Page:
Circuit Court Judge Jackie Fulford ruled March 6 in favor of the Florida Education Association in its lawsuit over public employees' mandatory pension "contribution," and reminded Gov. Rick Scott and Republicans in charge of the Legislature that a promise is a promise.
Last year, the FEA filed a lawsuit seeking to stop the 3 percent tax on teachers, school employees and other workers imposed by the Florida Legislature and signed by Gov. Scott.
FEA president and AFT vice president Andy Ford hailed the decision as a significant victory for public employees and, just as important, for the rule of law in our society.
"The judge's ruling confirms that the Florida Constitution requires the state to live up to its promises, including those made to the public workers by the state itself," Ford says.
AFT president Randi Weingarten notes that "the ruling is a major victory for working people in Florida and their right to the pension they pay into and rely upon for a modest, but secure, retirement. The Florida Education Association is to be applauded for taking on an important and principled fight to uphold the rule of law and protect retirement benefits earned after a lifetime of hard work teaching our kids, protecting our communities and keeping our families healthy."
For nearly four decades, Florida law has provided that pension rights are contractual rights that may not be ignored or abridged. If the Legislature decides it should make changes to the pension system, it must do so prospectively for employees who come to work after the law has been changed. Employees should not dedicate their livelihoods to public service with a contractual expectation of retirement benefits, only to have that expectation taken away.
Ron Meyer, the lead attorney in bringing the challenge, argued that three separate constitutional provisions prohibit the state from taking away employees' right to a non-contributory retirement system containing a cost-of-living provision. The court found that stripping workers of the contractually provided benefits constitutes an unlawful impairment of the obligations of contract, an action which is prohibited by the state constitution.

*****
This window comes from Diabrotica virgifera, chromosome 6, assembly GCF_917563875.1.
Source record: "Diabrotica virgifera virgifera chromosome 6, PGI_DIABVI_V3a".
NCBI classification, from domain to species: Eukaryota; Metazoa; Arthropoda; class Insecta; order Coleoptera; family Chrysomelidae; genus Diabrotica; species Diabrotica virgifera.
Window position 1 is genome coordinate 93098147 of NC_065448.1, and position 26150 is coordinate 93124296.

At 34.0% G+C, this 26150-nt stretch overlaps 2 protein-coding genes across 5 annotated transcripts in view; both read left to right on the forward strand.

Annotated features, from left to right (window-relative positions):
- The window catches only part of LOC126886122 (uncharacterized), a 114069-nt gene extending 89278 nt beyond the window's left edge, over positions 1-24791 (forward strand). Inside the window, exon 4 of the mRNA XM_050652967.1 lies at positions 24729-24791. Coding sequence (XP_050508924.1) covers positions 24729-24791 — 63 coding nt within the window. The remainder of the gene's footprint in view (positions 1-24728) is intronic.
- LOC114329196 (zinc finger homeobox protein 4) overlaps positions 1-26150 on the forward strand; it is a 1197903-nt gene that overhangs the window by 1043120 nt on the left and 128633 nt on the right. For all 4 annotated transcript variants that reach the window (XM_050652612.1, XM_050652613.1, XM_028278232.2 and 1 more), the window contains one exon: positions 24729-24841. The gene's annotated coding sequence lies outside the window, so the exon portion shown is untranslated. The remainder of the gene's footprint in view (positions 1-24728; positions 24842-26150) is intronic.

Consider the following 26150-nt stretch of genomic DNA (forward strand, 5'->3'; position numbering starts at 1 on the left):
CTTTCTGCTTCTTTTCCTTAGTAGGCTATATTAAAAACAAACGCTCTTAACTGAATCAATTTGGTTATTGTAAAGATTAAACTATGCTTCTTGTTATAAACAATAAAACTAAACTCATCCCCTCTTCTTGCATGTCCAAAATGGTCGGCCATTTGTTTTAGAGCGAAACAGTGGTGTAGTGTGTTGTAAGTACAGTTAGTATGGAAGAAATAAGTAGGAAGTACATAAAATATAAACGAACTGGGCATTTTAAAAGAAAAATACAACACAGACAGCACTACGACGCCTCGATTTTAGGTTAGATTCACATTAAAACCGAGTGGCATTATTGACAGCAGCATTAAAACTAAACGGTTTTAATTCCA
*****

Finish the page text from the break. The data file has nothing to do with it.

"We are pleased by today's decision. It once again will stop the Florida Legislature from overstepping its authority by ignoring the state's constitution," Ford says. "We urge the governor and leaders in the Legislature to embrace this decision and abide by the judge's ruling. If they decide to prolong this case with an appeal, the FEA is prepared to continue fighting for the rights of middle-class families, who make our state a better place."
Last year, legislators made the choice to balance the budget on the backs of teachers, law enforcement officers, firefighters, nurses and other public service workers so they could give corporations yet another round of tax giveaways.
"This is a strong rebuke to Gov. Rick Scott and others who see nothing wrong with going after working people and their hard-earned benefits, while offering their wealthy and well-connected friends one sweetheart deal after another," Weingarten says. "In effect, the ruling made clear that pensions are a legal contract that cannot be broken on a whim to suit the needs of politicians and their extremist agendas."
Now, the governor and legislative leaders need to address the budget shortfall the right way: by closing tax loopholes and repealing some of the multibillion-dollar tax giveaways for corporations and billionaires that they have passed in the last decade. [Florida Education Association]
March 6, 2012